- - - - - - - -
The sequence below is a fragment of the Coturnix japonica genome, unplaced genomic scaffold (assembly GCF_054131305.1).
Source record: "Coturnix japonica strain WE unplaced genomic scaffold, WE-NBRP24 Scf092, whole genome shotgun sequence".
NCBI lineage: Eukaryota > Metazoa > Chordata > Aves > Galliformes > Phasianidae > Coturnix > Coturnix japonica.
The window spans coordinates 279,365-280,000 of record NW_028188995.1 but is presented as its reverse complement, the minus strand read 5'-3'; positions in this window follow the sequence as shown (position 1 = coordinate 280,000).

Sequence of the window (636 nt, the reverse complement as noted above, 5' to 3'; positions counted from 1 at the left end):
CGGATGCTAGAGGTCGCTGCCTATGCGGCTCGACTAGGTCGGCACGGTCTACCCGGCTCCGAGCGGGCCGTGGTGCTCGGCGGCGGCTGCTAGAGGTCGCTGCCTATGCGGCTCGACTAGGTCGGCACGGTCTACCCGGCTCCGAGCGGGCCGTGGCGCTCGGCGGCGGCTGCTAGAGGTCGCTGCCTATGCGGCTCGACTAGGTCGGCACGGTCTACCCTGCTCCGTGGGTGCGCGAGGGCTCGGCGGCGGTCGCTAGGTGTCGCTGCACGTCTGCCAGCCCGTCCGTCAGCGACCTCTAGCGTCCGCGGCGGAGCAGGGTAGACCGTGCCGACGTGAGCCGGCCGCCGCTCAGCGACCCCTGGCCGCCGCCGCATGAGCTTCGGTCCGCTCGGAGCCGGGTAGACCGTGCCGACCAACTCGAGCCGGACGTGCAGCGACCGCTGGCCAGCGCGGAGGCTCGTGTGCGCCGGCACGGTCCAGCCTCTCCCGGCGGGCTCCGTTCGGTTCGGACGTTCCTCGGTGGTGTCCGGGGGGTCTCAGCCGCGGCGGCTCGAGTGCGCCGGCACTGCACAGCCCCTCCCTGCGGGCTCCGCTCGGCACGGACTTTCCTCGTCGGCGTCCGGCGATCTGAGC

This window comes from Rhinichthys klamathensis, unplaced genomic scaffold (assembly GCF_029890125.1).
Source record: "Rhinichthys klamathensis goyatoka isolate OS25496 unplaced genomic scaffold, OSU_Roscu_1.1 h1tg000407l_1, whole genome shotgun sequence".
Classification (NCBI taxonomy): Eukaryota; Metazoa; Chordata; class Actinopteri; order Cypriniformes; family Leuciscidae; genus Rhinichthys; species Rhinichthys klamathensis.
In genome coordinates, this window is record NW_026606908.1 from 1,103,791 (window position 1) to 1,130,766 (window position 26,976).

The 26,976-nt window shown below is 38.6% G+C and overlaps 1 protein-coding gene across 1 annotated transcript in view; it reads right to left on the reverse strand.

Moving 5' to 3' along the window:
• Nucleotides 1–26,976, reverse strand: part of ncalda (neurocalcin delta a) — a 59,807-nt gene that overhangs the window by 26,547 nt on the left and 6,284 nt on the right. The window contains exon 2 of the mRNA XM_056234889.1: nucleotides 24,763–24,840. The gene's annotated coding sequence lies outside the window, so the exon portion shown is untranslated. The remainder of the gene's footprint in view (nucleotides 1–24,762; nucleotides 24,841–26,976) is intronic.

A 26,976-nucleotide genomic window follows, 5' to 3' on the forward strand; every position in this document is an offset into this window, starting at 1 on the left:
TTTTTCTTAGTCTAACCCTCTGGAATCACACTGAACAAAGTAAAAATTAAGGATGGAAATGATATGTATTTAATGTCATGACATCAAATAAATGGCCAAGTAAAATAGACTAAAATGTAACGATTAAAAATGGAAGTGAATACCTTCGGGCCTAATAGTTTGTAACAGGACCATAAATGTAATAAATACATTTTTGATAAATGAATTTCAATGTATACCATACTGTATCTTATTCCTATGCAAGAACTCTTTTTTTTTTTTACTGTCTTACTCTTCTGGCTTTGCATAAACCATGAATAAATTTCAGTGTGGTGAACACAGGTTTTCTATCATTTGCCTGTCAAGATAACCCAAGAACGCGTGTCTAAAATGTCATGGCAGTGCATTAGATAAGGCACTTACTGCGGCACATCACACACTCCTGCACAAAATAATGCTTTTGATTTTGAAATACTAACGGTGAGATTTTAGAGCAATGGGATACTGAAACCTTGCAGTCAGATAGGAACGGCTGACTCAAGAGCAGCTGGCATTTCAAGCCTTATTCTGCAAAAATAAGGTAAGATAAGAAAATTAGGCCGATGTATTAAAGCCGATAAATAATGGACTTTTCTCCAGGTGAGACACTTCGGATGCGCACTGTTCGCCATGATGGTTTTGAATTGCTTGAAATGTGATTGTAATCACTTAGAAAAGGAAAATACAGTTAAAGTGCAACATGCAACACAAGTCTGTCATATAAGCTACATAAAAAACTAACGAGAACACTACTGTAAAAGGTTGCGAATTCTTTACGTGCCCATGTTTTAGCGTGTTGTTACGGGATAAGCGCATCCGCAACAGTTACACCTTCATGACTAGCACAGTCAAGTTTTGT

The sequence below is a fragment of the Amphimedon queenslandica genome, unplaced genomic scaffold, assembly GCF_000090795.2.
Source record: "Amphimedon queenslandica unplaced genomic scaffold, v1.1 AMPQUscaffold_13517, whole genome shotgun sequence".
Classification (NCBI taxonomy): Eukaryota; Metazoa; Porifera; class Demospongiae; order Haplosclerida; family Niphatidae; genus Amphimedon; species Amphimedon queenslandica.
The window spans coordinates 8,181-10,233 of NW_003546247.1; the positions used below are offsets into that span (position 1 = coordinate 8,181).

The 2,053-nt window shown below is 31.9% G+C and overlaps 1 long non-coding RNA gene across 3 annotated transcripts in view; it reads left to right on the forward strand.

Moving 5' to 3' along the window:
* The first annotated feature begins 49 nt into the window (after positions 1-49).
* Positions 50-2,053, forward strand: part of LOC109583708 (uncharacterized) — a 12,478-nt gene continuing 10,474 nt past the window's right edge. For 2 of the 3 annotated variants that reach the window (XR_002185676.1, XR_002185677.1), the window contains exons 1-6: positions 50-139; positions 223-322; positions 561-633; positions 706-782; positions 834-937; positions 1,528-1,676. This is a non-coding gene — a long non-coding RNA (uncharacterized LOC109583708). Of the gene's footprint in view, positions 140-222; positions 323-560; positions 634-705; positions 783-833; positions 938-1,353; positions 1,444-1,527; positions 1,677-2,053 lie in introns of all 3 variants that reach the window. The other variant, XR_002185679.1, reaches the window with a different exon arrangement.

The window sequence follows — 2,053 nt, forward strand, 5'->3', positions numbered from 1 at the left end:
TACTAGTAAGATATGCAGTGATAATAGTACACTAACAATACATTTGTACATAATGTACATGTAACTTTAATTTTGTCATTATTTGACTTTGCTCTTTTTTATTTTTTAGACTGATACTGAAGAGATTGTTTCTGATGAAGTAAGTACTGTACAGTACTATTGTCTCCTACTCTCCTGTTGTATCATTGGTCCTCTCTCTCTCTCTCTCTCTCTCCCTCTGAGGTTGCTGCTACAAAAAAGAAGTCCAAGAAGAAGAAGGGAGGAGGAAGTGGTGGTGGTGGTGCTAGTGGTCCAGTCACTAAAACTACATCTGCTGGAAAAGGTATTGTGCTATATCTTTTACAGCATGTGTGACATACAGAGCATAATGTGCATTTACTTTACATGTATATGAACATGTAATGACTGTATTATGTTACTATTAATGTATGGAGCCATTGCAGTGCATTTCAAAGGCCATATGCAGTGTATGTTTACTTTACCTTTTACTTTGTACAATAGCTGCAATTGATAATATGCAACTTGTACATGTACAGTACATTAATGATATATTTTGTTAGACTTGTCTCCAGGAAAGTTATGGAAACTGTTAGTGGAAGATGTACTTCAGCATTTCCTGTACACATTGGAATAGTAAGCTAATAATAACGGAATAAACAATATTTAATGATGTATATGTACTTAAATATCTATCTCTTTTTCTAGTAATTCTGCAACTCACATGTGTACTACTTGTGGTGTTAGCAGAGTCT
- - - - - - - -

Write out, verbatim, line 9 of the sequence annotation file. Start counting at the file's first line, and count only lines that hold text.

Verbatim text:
Classification (NCBI taxonomy): Eukaryota; Metazoa; Chordata; class Actinopteri; order Cypriniformes; family Leuciscidae; genus Rhinichthys; species Rhinichthys klamathensis.